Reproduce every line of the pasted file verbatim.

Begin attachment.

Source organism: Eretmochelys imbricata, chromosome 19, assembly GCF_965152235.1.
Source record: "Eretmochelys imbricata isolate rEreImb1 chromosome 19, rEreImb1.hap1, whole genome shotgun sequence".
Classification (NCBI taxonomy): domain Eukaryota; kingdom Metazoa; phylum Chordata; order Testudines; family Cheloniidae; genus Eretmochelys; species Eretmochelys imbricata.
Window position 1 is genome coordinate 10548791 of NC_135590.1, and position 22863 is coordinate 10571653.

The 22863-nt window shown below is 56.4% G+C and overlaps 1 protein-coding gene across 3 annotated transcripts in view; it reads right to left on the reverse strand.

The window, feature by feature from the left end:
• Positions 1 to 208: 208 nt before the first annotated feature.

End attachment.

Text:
Source organism: Eretmochelys imbricata, chromosome 19, assembly GCF_965152235.1.
Source record: "Eretmochelys imbricata isolate rEreImb1 chromosome 19, rEreImb1.hap1, whole genome shotgun sequence".
Classification (NCBI taxonomy): domain Eukaryota; kingdom Metazoa; phylum Chordata; order Testudines; family Cheloniidae; genus Eretmochelys; species Eretmochelys imbricata.
Window position 1 is genome coordinate 10548791 of NC_135590.1, and position 22863 is coordinate 10571653.

The 22863-nt window shown below is 56.4% G+C and overlaps 1 protein-coding gene across 3 annotated transcripts in view; it reads right to left on the reverse strand.

The window, feature by feature from the left end:
• Positions 1 to 208: 208 nt before the first annotated feature.